How to watch the Italian election like a pro – POLITICO
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The era of Mario Draghi as Italy’s prime minister is drawing to an end as elections are held across the country on Sunday. A right-wing coalition led by Giorgia Meloni’s Brothers of Italy is on course to come out on top, according to opinion polls, although there have been missteps and hiccups in the final few days of the campaign.
A Meloni victory would mark a sharp change of direction for Italy, raising concerns in Brussels and in EU capitals as the bloc grapples with soaring inflation, the war in Ukraine, and the threat of blackouts as energy runs short this winter.
The exit of Draghi — nicknamed Super Mario for his key role in resolving the eurozone crisis — makes this election a critical moment for Italy and for the European Union.
At stake is the future direction of the EU’s third-biggest economy, the stability of the eurozone, and the debate among EU member countries on everything from energy security to sending weapons to Kyiv.
Here’s what you need to know.
How does it work?
On September 25, Italians will elect new lawmakers for both branches of the Parliament, the Chamber of Deputies and the Senate. Polls will be open from 7 a.m. until 11 p.m. The batch of new MPs will be smaller than it used to be, after a 2020 constitutional reform cut their number from 945 to 600.
Approximately one-third of new MPs will be elected via a first-past-the-post system while the rest will be elected on the basis of the overall results of the parties. Those parties which score below 3 percent are automatically excluded.
The first indication of who is winning will come with an exit poll, expected to be announced at 11 p.m. on Sunday. When the official results are out on Monday, the ball will be in the court of the President of the Republic Sergio Mattarella who, based on the outcome of the election and the composition of the new parliament, will have to appoint a new prime minister.
Mattarella will choose as prime minister the leader who has the best chance of winning parliament’s support in a confidence vote. Mattarella also has the formal power to name ministers, although he generally appoints them on the recommendation of the new premier. If no clear majority emerges from the vote, Mattarella will be able to test alternative potential coalitions.
It may take several weeks before the final shape of the coalition and its program for government is settled. New MPs are meant to stay in office for five years. However early elections such as this one are not rare in Italy.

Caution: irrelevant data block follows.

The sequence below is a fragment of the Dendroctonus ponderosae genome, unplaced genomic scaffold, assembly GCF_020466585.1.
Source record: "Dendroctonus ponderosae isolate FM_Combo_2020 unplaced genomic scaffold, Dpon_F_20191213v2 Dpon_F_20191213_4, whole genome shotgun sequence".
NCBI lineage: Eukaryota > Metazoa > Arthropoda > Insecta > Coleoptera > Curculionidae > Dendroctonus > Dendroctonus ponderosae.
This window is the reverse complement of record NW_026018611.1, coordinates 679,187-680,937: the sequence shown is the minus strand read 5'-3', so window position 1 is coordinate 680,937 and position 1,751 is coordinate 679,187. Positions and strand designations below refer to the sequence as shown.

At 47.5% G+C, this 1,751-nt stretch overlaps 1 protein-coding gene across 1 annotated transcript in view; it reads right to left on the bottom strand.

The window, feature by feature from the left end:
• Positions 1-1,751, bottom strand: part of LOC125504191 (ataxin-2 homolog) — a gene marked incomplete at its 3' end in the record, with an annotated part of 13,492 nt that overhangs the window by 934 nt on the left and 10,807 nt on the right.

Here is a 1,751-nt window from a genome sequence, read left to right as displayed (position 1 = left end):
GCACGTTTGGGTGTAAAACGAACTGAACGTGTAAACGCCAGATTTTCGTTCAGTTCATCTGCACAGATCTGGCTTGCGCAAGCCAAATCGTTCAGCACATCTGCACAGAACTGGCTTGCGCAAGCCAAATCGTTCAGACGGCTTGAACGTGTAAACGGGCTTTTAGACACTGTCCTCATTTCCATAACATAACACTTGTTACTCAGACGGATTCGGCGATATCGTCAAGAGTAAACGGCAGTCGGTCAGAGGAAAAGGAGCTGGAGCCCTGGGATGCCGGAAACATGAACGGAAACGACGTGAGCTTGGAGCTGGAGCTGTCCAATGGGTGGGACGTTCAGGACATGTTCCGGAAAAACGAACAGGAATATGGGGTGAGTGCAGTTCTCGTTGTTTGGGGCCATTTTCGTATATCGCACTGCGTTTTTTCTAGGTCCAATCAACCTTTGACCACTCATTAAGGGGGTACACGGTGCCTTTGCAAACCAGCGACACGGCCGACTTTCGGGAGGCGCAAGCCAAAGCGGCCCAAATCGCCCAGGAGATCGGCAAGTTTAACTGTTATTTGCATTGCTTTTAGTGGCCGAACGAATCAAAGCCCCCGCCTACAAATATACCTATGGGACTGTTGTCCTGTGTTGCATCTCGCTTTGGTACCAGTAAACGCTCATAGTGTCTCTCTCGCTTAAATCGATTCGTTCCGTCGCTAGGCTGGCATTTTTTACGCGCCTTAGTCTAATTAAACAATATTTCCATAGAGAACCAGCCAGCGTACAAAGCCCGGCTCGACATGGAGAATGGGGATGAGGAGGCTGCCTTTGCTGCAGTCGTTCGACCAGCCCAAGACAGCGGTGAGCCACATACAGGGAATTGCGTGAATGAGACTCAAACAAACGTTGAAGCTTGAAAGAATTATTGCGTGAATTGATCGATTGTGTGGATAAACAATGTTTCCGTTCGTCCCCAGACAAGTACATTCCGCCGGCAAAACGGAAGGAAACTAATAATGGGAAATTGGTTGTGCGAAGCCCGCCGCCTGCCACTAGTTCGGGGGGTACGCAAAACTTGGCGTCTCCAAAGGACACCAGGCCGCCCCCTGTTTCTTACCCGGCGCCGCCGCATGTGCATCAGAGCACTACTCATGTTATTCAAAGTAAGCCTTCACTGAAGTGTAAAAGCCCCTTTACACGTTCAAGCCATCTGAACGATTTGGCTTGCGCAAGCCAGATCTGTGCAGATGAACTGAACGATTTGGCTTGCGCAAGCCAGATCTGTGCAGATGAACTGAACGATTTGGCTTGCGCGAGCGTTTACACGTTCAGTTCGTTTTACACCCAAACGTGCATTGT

Who is running?
The four main political forces in the race are a right-wing coalition, a center-left coalition and two outsiders.
The right-wing coalition brings together Meloni’s Brothers of Italy, Matteo Salvini’s League, and Silvio Berlusconi’s Forza Italia.
Meloni’s party used to be the junior partner of the center-right coalition. At previous national elections, in 2018, it got approximately 4 percent of votes. But after 10 years on the opposition benches, the Brothers of Italy are stronger than ever. They pride themselves as being the only ones to stay out of all the coalition governments that ruled Italy during the previous mandate — including the one led by Draghi.
ITALY NATIONAL PARLIAMENT ELECTION POLL OF POLLS
For more polling data from across Europe visit POLITICO Poll of Polls.
Meloni’s far-right proposals include stopping migration flows with what she calls a “naval blockade” in the Mediterranean and protecting Italian companies, for instance by extending investment screening to other EU countries. POLITICO has everything you need to know about Meloni’s personal history, her plans for the EU, her foreign policy and economic agenda.
Matteo Salvini’s League has a similar program and that’s why he has been constantly losing voters to Meloni. Former prime minister Silvio Berlusconi, who is 85 years old, leads center-right Forza Italia, which is now by far the smallest party in the right-wing alliance.
The main party of the center-left coalition is Enrico Letta’s Democratic Party. Letta, who already served as Italy’s prime minister between 2013 and 2014, is pushing for a social democrat and pro-EU agenda while backing Draghi’s reform plans. He recently received the endorsement of German chancellor Olaf Scholz. The center-left coalition also includes small parties such as the liberal More Europe (+Europa), Italian Left (Sinistra Italiana), the Greens and Civic Commitment (Impegno Civico), a small movement founded by foreign minister Luigi Di Maio after leaving the 5Star Movement.